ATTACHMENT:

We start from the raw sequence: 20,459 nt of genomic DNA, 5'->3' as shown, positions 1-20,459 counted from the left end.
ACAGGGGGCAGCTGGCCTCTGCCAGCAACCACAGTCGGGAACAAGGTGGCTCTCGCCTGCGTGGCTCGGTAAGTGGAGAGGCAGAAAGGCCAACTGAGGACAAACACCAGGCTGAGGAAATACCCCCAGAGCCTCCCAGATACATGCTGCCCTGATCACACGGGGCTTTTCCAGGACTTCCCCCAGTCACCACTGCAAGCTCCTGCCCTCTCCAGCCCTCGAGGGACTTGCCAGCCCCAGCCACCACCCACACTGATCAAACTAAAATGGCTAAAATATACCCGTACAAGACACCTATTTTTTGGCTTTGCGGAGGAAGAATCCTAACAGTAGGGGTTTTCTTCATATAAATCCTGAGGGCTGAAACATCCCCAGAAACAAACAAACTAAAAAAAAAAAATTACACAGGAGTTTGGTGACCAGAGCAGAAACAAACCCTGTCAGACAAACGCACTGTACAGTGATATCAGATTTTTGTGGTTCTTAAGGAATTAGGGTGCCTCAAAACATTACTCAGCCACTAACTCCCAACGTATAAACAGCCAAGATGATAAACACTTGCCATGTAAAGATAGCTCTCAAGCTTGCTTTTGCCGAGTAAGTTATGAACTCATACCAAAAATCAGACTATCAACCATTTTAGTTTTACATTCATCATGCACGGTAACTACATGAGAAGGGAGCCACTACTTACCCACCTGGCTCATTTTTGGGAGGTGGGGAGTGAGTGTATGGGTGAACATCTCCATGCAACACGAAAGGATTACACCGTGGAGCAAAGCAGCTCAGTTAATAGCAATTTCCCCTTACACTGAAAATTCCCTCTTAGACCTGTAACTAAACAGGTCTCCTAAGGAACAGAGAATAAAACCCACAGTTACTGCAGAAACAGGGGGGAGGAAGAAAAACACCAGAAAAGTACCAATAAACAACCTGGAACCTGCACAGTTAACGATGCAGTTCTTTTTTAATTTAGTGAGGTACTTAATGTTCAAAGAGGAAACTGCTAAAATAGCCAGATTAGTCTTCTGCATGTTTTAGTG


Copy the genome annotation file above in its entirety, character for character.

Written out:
We start from the raw sequence: 20,459 nt of genomic DNA, 5'->3' as shown, positions 1-20,459 counted from the left end.
ACAGGGGGCAGCTGGCCTCTGCCAGCAACCACAGTCGGGAACAAGGTGGCTCTCGCCTGCGTGGCTCGGTAAGTGGAGAGGCAGAAAGGCCAACTGAGGACAAACACCAGGCTGAGGAAATACCCCCAGAGCCTCCCAGATACATGCTGCCCTGATCACACGGGGCTTTTCCAGGACTTCCCCCAGTCACCACTGCAAGCTCCTGCCCTCTCCAGCCCTCGAGGGACTTGCCAGCCCCAGCCACCACCCACACTGATCAAACTAAAATGGCTAAAATATACCCGTACAAGACACCTATTTTTTGGCTTTGCGGAGGAAGAATCCTAACAGTAGGGGTTTTCTTCATATAAATCCTGAGGGCTGAAACATCCCCAGAAACAAACAAACTAAAAAAAAAAAATTACACAGGAGTTTGGTGACCAGAGCAGAAACAAACCCTGTCAGACAAACGCACTGTACAGTGATATCAGATTTTTGTGGTTCTTAAGGAATTAGGGTGCCTCAAAACATTACTCAGCCACTAACTCCCAACGTATAAACAGCCAAGATGATAAACACTTGCCATGTAAAGATAGCTCTCAAGCTTGCTTTTGCCGAGTAAGTTATGAACTCATACCAAAAATCAGACTATCAACCATTTTAGTTTTACATTCATCATGCACGGTAACTACATGAGAAGGGAGCCACTACTTACCCACCTGGCTCATTTTTGGGAGGTGGGGAGTGAGTGTATGGGTGAACATCTCCATGCAACACGAAAGGATTACACCGTGGAGCAAAGCAGCTCAGTTAATAGCAATTTCCCCTTACACTGAAAATTCCCTCTTAGACCTGTAACTAAACAGGTCTCCTAAGGAACAGAGAATAAAACCCACAGTTACTGCAGAAACAGGGGGGAGGAAGAAAAACACCAGAAAAGTACCAATAAACAACCTGGAACCTGCACAGTTAACGATGCAGTTCTTTTTTAATTTAGTGAGGTACTTAATGTTCAAAGAGGAAACTGCTAAAATAGCCAGATTAGTCTTCTGCATGTTTTAGTG